Teacher’s Award-Winning Stand Against Using Preferred Pronouns

Kansas teacher, Pamela Ricard, received a prestigious award for her courageous stand against using a student’s preferred pronouns. In a recent lawsuit against her school district, Geary County Schools, Ricard defended her decision to address a biologically female student by their legal and enrolled last name rather than their preferred pronouns.

A Compromise of Faith

Ricard, who teaches at Fort Riley Middle School, found herself in a delicate situation when she learned that a student wanted to be addressed by a different first name and preferred pronouns. Due to her religious beliefs, she decided to refer to the student as “Miss [legal/enrolled last name]” in an effort to navigate the situation without using the student’s new preferred first name.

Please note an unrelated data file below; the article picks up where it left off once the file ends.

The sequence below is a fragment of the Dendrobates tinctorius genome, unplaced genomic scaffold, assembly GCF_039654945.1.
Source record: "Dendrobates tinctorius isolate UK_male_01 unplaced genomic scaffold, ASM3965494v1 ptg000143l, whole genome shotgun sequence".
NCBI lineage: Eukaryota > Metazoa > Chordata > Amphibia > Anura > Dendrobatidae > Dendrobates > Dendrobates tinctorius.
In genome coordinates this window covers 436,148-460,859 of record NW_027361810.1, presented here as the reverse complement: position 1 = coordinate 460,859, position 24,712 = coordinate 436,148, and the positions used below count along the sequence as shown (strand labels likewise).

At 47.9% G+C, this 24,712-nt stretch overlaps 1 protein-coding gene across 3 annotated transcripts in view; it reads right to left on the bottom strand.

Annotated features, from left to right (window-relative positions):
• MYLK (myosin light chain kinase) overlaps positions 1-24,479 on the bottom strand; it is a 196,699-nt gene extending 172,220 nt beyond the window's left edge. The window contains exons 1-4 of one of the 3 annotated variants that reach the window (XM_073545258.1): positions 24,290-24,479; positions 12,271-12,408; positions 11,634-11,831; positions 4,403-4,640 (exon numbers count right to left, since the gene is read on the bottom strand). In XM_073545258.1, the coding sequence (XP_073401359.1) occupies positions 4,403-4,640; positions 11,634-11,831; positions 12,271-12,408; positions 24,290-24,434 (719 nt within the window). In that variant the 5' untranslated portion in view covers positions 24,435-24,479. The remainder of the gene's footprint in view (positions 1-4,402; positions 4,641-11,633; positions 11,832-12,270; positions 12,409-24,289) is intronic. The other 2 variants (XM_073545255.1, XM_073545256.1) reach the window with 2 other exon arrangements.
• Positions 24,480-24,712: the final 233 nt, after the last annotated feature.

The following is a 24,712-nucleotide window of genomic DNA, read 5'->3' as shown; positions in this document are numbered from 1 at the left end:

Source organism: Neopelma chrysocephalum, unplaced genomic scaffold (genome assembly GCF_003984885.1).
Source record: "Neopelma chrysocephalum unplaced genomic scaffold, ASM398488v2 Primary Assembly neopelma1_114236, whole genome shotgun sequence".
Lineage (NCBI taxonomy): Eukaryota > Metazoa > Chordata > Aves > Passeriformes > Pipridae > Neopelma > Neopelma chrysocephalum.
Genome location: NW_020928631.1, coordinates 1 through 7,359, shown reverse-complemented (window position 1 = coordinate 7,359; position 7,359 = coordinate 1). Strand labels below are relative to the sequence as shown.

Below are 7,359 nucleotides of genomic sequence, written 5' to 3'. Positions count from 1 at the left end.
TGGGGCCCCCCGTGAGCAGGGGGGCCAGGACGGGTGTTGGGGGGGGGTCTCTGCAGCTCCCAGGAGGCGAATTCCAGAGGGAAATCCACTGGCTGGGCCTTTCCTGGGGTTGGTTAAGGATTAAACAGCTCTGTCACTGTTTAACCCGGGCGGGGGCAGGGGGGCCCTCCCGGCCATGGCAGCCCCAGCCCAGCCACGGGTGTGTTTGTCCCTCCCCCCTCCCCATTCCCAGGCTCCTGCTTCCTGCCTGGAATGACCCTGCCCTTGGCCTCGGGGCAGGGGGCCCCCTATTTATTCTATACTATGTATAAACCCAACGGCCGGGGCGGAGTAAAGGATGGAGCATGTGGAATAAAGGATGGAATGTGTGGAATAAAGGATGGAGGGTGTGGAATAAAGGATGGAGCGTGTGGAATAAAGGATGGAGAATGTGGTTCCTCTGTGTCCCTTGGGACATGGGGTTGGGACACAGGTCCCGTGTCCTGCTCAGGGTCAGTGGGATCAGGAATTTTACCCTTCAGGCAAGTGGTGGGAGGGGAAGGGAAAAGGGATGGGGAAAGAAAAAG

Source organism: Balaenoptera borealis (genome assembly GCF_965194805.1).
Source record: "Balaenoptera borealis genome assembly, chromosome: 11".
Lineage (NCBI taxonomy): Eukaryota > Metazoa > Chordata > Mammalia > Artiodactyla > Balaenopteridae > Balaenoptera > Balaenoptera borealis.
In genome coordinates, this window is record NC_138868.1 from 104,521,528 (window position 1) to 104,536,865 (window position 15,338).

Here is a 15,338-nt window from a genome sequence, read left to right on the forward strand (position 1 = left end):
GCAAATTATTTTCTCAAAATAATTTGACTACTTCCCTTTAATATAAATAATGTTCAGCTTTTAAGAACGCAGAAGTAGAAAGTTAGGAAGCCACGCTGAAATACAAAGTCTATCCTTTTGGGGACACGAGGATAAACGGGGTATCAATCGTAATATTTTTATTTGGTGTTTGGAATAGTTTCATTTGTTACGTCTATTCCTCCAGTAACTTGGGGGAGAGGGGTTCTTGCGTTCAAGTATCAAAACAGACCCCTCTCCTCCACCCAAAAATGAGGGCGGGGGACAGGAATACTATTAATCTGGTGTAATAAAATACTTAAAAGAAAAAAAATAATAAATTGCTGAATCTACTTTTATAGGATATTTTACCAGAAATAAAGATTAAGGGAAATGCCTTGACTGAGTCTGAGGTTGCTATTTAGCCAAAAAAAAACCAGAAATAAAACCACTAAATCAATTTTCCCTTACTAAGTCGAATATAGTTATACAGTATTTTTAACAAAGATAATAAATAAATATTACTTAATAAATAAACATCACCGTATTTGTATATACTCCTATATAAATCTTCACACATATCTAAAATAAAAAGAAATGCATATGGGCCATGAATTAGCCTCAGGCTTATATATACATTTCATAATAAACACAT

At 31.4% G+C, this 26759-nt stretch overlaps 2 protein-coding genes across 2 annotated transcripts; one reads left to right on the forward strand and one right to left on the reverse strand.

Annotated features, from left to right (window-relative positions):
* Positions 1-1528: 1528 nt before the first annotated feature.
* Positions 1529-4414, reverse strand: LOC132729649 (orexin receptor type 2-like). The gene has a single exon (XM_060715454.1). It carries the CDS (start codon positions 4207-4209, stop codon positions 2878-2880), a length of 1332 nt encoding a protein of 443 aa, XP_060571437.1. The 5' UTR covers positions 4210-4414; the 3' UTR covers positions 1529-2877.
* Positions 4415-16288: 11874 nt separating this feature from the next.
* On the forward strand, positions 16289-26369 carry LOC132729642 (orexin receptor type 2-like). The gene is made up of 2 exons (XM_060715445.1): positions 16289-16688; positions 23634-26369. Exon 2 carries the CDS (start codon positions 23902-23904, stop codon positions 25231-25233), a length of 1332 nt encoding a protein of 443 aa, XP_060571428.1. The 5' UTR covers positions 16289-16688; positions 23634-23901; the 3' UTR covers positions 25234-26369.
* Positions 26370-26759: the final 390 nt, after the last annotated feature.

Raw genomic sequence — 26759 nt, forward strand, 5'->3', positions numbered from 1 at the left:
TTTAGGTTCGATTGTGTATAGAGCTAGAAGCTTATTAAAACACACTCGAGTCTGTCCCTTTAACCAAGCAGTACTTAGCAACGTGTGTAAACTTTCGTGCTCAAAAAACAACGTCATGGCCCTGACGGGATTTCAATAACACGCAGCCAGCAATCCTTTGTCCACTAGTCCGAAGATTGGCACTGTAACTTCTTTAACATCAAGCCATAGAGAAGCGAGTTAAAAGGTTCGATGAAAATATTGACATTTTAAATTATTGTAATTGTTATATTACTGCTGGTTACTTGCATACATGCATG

Although there was no specific policy addressing this scenario, Ricard faced suspension and reprimand under broad school district policies related to staff bullying. However, a new policy was implemented after her suspension, requiring teachers to use the pronouns requested by students.

Upholding Her Conscience

Ricard’s lawsuit argued that this new policy went against her conscience, as her Christian beliefs aligned with traditional views on human biology and gender. Her attorneys emphasized that she should be able to communicate with parents in a manner consistent with her beliefs and refrain from using pronouns that contradicted students’ biological sex.

Victory and Questions

After federal court proceedings, Ricard was awarded $95,000 in settlement. The court also struck down a provision that prohibited staff from disclosing students’ preferred names and pronouns to parents. However, the school district has chosen not to comment on the matter, leaving the status of current policies uncertain.

This case raises significant questions about striking a balance between accommodating students’ preferences and respecting educators’ religious beliefs. Navigating the complexities of gender identity and religious freedom can be a challenge. What are your thoughts on this story?